Jodey Arrington and Mike Johnson

House Budget Committee Chairman Jodey Arrington (R-Texas) and House Speaker Mike Johnson (R-La.) are seen during a meeting of the House Republican Conference on November 14, 2023.

(Photo: Tom Williams/CQ-Roll Call, Inc. via Getty Images)

House GOP to Hold Hearing on Social Security 'Death Panel'

"MAGA Mike Johnson and his fellow Republicans desperately want this commission to give bipartisan cover to benefit cuts," said Social Security Works. "Democrats must stand united against it."

The Republican-controlled House Budget Committee is set to convene a hearing Wednesday to examine legislation that would establish a so-called fiscal commission for the U.S. debt, a proposal that critics have called a Trojan horse for Social Security and Medicare cuts.

House Speaker Mike Johnson (R-La.), a longtime proponent of Social Security cuts, described such a commission as one of his top priorities after winning the gavel last month, and right-wing organizations such as the Koch-connected group FreedomWorks have endorsed the idea.

A fiscal commission of the kind backed by congressional Republicans and some conservative Democrats—including Sen. Joe Manchin (D-W.Va.)—would be tasked with analyzing Social Security, Medicare, and other U.S. trust fund programs and developing policy recommendations ostensibly aimed at improving the programs' finances. The policy proposals would then be put on a fast track in both the House and Senate.

Social Security Works and other progressive organizations have stressed that Social Security does not add to the federal debt and warned against the growing push for a fiscal commission.

"That's code for a death panel designed to cut Social Security and Medicare behind closed doors," Social Security Works wrote in a social media post on Monday in response to the impending hearing.

"MAGA Mike Johnson and his fellow Republicans desperately want this commission to give bipartisan cover to benefit cuts," the group added. "Democrats must stand united against it."

The House Budget Committee's Wednesday hearing will feature testimony from Manchin and Sen. Mitt Romney (R-Utah), who earlier this month teamed up to introduce legislation that would establish a 16-member bipartisan, bicameral fiscal commission comprised of 12 elected officials and four outside experts.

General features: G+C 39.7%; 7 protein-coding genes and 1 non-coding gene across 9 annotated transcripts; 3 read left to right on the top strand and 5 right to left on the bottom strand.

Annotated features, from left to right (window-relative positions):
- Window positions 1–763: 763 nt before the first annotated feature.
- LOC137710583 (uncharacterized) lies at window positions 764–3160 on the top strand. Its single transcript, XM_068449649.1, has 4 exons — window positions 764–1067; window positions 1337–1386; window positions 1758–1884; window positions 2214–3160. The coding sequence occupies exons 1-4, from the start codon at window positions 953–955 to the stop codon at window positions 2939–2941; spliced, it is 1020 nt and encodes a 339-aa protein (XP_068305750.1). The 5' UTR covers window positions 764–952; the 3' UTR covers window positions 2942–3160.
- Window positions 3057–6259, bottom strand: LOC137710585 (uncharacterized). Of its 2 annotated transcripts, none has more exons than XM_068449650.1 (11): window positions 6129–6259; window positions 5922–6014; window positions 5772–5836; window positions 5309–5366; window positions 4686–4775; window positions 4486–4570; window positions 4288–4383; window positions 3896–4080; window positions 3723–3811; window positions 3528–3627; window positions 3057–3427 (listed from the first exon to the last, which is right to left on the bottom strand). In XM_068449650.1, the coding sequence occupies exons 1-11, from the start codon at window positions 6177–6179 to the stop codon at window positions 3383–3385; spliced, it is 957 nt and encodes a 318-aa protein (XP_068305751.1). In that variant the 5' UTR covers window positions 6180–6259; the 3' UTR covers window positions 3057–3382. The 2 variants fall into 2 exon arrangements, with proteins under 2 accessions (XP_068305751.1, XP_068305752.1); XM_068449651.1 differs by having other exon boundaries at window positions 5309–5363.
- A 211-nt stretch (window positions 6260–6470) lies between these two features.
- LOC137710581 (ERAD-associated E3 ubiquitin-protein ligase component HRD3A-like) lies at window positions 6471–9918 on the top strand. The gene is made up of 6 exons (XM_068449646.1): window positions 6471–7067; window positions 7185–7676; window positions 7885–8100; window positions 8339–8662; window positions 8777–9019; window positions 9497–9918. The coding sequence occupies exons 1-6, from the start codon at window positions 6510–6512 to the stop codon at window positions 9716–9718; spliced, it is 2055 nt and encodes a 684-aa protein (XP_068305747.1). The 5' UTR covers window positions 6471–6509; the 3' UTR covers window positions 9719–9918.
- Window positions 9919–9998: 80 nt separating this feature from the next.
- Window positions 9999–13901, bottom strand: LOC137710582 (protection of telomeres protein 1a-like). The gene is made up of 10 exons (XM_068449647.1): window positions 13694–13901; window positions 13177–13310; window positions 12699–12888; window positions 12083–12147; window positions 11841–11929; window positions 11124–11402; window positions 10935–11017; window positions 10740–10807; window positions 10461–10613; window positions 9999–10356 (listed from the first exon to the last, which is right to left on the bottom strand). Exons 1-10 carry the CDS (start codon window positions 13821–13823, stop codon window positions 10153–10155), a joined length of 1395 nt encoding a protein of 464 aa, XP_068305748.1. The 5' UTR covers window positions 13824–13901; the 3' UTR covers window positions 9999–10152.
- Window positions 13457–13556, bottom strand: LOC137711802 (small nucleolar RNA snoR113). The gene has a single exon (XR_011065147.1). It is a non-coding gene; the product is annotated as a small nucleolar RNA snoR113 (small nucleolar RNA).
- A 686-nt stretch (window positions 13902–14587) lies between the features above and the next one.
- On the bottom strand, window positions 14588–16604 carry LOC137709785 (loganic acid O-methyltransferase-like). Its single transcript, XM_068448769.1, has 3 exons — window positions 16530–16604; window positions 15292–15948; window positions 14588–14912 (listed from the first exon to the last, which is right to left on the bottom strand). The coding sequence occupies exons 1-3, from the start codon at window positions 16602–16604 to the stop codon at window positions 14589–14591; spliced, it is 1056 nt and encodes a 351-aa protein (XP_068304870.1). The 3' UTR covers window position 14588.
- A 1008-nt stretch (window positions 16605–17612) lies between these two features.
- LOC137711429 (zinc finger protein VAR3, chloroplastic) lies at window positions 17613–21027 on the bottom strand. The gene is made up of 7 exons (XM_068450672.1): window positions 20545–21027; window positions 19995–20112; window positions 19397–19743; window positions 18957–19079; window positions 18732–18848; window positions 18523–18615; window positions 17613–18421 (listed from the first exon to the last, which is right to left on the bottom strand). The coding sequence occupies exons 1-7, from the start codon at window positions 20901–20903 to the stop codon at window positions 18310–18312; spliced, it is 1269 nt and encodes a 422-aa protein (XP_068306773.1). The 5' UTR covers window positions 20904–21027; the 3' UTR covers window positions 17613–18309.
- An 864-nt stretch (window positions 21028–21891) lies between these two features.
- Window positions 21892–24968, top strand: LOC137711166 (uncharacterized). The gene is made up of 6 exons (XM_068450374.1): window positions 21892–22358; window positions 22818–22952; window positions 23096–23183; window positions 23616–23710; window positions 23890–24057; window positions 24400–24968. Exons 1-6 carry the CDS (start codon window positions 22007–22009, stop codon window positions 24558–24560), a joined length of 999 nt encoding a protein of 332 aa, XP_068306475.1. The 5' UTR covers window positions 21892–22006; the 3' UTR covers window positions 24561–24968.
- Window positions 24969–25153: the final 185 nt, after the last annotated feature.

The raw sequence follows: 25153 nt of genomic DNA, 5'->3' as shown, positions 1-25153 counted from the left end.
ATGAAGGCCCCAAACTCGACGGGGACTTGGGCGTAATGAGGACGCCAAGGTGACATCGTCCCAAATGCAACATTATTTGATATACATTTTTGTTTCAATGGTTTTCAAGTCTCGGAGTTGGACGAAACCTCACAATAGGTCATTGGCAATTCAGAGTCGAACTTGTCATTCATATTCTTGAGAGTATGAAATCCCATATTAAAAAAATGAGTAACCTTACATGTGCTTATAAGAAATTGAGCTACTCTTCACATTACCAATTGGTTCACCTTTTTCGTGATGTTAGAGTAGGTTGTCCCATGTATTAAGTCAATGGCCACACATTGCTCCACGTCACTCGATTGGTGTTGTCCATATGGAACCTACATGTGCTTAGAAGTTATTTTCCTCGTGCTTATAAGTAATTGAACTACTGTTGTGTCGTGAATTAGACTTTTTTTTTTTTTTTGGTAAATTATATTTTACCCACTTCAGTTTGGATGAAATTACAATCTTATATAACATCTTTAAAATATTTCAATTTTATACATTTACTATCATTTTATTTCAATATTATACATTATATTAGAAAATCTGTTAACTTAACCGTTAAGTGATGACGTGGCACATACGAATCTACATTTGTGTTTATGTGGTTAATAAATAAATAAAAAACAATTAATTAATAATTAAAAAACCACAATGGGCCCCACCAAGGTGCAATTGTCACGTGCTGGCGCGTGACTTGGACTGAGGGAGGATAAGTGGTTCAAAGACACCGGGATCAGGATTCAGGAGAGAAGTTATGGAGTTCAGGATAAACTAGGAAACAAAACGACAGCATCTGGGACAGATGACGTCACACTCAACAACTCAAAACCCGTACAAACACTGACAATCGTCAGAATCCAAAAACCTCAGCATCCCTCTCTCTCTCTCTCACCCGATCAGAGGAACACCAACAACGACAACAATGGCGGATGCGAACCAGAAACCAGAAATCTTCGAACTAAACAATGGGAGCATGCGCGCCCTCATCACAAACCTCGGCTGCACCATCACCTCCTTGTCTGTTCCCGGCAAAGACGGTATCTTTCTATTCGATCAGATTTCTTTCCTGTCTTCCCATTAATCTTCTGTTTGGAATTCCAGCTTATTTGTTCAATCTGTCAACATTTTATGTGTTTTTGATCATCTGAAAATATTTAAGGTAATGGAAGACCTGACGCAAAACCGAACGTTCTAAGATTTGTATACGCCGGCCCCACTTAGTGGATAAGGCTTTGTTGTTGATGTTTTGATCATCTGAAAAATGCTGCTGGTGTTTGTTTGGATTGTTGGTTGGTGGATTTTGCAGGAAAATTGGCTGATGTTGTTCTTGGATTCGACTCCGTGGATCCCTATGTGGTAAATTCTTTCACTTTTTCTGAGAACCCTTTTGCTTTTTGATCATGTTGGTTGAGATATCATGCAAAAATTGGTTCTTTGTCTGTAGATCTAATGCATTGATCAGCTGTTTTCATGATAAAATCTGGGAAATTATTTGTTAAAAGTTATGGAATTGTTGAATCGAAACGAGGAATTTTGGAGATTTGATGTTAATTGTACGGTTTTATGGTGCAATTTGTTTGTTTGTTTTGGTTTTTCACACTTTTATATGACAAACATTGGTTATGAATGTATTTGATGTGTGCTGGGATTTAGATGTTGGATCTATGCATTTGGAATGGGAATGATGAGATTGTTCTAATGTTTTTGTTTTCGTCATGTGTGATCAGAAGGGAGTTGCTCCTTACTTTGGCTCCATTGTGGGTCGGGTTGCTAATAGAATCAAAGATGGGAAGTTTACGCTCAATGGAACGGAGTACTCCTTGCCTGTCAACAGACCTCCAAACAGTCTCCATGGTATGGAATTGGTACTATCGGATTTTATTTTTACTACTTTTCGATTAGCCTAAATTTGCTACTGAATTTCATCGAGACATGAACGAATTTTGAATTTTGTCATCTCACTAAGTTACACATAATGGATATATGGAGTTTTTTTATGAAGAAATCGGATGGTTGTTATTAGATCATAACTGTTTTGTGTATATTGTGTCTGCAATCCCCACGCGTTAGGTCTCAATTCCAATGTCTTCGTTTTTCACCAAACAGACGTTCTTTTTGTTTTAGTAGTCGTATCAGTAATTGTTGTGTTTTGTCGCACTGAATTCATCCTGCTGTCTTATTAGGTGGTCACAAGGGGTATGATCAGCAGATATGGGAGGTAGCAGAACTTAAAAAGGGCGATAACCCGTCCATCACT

Manchin and Romney have both said they're not running for reelection next year.

Alex Lawson, executive director of Social Security Works, called Manchin and Romney "cowards" who are "quitting and heading out of town, but want to set up a closed-door commission to cut Social Security and Medicare on the way out the door."

"The only reason to make changes to Social Security via a closed-door commission is to cut already modest earned benefits."

According to a legislative summary released by Manchin's office, the commission would "produce a report and propose a package of legislative solutions to improve the long-term fiscal condition of the federal government, stabilize the ratio of public debt to GDP within a 15-year period, and improve solvency of federal trust funds over a 75-year period."

"If the commission approves proposed legislative language, it would receive expedited consideration in both chambers," the summary continues. "While 60 votes would be required to invoke cloture prior to final passage in the Senate, only a simple majority would be needed for the motion to proceed, which would be privileged."

Manchin and Romney's bill is one of three pieces of legislation that the House Budget Committee will discuss during Wednesday's hearing. The committee is chaired by Rep. Jodey Arrington (R-Texas), a fiscal commission supporter and member of a Republican panel that called for raising the Social Security retirement age earlier this year.

Progressive lawmakers and organizations have argued that instead of cutting benefits, Congress could ensure Social Security is fully funded for the next seven-plus decades and expand benefits by lifting the payroll tax cap that allows the rich to avoid taxes on annual income over roughly $160,000.

"All of the options for eliminating Social Security's projected shortfall, manageable in size and still a decade away, are fully understood," more than 100 advocacy groups wrote in a letter to members of Congress earlier this month. "The only reason to make changes to Social Security via a closed-door commission is to cut already modest earned benefits—something the American people overwhelmingly oppose—while avoiding political accountability.

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